Things that have, as one of their chief attributes, that they are FUN are already suspicious.  That’s a positioning problem.  FUN things have not always enjoyed a respectable reputation, so many things that are not licentious, criminal, or unsanitary have wrongly been lumped into the same bin as other activities that ARE.

I was one of those kids who liked to sit and draw for hours.  I didn’t know about the “Ten thousand hour” rule about attaining proficiency, but if you had told me that that’s about what I’d have to spend drawing, I’d have been fine with it.

I did it because it was FUN.

I quickly developed an identity; you know how it is, you start to do something a lot as a young person, and everybody wants to label you with it,  cheerleader, class clown, snake handler, cartoonist.  That was me.

I realize now several things about the advantages of the arts in my upbringing.  One thing is that I got to work out a lot of painful, weird and personal stuff on my own, thru my drawings.  How does this work mechanically?  I think you learn about what is stuck to you and making you feel insecure first by pulling it out in front of you and having a good look at it.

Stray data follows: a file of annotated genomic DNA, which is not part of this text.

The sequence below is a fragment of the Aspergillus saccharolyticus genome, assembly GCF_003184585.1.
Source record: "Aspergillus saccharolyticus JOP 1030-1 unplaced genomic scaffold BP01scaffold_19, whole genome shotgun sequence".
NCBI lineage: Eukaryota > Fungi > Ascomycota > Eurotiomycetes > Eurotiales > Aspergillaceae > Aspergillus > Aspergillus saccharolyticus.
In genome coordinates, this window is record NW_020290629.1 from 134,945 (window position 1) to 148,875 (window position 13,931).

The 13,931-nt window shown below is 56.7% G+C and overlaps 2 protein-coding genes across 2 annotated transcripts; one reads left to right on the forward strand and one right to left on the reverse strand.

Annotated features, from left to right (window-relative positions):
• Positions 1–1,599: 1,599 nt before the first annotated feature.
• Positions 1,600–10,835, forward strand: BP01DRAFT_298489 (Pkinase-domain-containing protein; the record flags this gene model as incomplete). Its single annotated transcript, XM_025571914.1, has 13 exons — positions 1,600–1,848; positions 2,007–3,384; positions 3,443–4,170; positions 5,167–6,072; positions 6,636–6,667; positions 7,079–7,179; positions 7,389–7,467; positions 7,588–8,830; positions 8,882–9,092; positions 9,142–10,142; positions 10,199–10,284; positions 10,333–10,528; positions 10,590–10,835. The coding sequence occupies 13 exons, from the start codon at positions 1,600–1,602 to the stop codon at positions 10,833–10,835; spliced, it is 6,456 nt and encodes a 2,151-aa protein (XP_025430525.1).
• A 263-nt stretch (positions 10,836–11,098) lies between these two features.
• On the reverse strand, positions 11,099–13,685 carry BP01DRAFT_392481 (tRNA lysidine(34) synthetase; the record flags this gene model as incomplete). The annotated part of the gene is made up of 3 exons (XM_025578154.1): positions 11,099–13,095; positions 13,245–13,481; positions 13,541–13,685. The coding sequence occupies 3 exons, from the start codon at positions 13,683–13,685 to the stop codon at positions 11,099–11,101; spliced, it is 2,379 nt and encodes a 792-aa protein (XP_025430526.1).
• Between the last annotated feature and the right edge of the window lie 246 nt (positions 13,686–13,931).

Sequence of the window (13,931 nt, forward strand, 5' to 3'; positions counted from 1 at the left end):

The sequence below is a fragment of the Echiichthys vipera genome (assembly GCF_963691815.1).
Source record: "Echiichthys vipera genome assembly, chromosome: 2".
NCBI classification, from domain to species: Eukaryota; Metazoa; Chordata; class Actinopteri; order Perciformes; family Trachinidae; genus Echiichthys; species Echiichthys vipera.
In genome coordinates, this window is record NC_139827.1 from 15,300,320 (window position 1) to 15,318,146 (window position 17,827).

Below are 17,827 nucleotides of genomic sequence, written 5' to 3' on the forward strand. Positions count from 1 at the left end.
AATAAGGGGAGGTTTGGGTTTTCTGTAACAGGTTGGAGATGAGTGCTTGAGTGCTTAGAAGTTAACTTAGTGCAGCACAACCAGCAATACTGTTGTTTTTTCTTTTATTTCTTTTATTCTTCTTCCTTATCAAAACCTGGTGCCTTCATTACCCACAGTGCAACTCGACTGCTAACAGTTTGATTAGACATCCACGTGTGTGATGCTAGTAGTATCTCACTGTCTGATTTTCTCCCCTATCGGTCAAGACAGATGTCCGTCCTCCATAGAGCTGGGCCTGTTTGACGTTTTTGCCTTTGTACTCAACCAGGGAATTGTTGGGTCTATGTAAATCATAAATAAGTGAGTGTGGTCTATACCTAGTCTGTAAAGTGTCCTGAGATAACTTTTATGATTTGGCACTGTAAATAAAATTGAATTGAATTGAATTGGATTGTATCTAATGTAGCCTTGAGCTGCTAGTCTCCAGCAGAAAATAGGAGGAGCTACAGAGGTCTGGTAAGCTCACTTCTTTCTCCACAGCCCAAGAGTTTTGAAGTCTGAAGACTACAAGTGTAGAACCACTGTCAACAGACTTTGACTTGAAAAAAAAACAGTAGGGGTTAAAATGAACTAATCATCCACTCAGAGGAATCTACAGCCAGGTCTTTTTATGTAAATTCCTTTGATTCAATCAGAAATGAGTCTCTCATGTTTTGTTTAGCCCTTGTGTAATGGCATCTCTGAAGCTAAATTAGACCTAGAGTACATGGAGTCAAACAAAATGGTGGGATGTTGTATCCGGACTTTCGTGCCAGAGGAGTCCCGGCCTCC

It’s like a download.  From your mind, where it’s mixed up with a lot of other files of one kind or another, to your desktop, your ACTUAL desktop, where you can confront it, alter it, show it to somebody, or do whatever you want with it.

When a kid has a nightmare, for instance, it’s kind of therapeutic to be able to draw a monster out of your head: it might be the same kind of monster, but now YOU are in control of it. AND it’s a lot smaller, and you can even crumple it up if you want.

The ancient Egyptians would depict things in their wall paintings and sculptures with status expressed in terms of size; the bigger the figure, the more important.  Made a lot of their public artwork look like Snow White and the Seven Dwarves.  But it works. 

Same thing as a little kid taking some unsettling feeling or worry they have, turning it into a little cartoony monster and drawing it on a Post-it.